Mortgage fees rise by 17% in a year - Mortgages - News - Moneyfacts


Mortgage fees rise by 17% in a year

Mortgage fees rise by 17% in a year

Category: Mortgages

Updated: 17/08/2011
First Published: 17/08/2011

This article was correct at the time of publication. It is now over 6 months old so the content may be out of date.

The average mortgage arrangement fee has increased by some 17% over the last 12 months, research by has revealed.

It means that people paying the fees have seen an average hike of just over £150 in the last year alone.

Indeed, in August 2010, the average mortgage arrangement fee was £879; today that figure stands at £1,030.

But many people looking to secure their mortgage could face forking our far more.

The highest fee on the market is an eye-watering £3,800, which is being charged by Accord Mortgages (through selected intermediaries).

And the lender with the dubious honour of charging the highest percentage arrangement fee is Precise Mortgages at 2.00%.

There are some mortgages that can be snapped up that don't charge an arrangement fee but they are very much at a premium, with only 12% offering this luxury.

"Lenders appear to be offsetting the low mortgage rates on offer by increasing the arrangement fees," commented Michelle Slade, spokesperson for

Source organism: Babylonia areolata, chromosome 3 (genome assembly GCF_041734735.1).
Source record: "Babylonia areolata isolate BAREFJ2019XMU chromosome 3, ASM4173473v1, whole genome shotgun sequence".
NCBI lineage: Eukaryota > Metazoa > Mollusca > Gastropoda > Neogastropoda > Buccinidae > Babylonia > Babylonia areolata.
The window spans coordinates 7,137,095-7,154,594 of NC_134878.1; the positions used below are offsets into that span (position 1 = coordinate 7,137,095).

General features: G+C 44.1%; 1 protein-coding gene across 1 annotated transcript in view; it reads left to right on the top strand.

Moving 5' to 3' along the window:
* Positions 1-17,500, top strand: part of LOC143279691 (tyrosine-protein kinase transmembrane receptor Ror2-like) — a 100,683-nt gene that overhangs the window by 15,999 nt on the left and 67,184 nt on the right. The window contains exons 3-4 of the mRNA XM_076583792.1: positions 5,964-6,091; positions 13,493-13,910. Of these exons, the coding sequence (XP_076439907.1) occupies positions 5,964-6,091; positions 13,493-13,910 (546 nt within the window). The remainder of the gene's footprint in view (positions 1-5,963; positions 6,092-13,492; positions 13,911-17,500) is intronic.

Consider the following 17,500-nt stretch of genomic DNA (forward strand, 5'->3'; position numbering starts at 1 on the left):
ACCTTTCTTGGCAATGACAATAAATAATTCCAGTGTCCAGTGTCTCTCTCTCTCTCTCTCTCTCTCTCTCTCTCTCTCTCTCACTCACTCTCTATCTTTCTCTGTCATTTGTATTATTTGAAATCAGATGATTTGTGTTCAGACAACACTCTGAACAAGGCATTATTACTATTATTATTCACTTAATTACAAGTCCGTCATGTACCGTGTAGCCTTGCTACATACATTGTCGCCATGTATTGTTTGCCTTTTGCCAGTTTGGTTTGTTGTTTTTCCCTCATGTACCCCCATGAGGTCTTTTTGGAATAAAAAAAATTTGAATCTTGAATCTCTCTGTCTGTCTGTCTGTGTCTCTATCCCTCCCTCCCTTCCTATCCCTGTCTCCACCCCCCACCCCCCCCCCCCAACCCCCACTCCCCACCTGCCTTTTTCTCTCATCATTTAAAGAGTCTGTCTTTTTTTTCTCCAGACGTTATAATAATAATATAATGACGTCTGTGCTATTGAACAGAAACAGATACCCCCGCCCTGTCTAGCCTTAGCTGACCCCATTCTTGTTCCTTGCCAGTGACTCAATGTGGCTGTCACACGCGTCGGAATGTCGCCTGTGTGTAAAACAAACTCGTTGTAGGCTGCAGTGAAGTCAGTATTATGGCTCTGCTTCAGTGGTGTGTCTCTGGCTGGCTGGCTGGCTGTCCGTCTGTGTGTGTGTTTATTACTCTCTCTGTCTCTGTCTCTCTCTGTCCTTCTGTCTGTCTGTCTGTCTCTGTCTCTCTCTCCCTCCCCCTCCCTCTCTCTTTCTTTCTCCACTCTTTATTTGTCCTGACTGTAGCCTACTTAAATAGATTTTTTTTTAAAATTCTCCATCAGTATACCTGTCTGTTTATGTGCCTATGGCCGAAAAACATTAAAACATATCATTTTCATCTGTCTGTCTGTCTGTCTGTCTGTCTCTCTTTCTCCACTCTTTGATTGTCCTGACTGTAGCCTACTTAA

"The average arrangement fee has increased by 17% as lenders battle it out to offer the lowest headline rate.

"Percentage fees have become increasingly common, with one lender charging as much as 2%.

"Unfortunately too many borrowers still focus their initial attention on getting the best rate, without taking full consideration of the true cost of the deal.

"In many cases a low rate with a high fee can work out more expensive than opting for a slightly higher rate, but with a lower fee.

"12% of mortgages charge no arrangement fee and many of these regularly appear in the Moneyfacts best buy tables, which are based on true cost.

"With 2,873 mortgages available there is a raft of rate/fee combinations for borrowers to consider.

"The key to deciphering the maze of thousands of mortgages and getting the best deal is for borrowers to do their homework and shop around."

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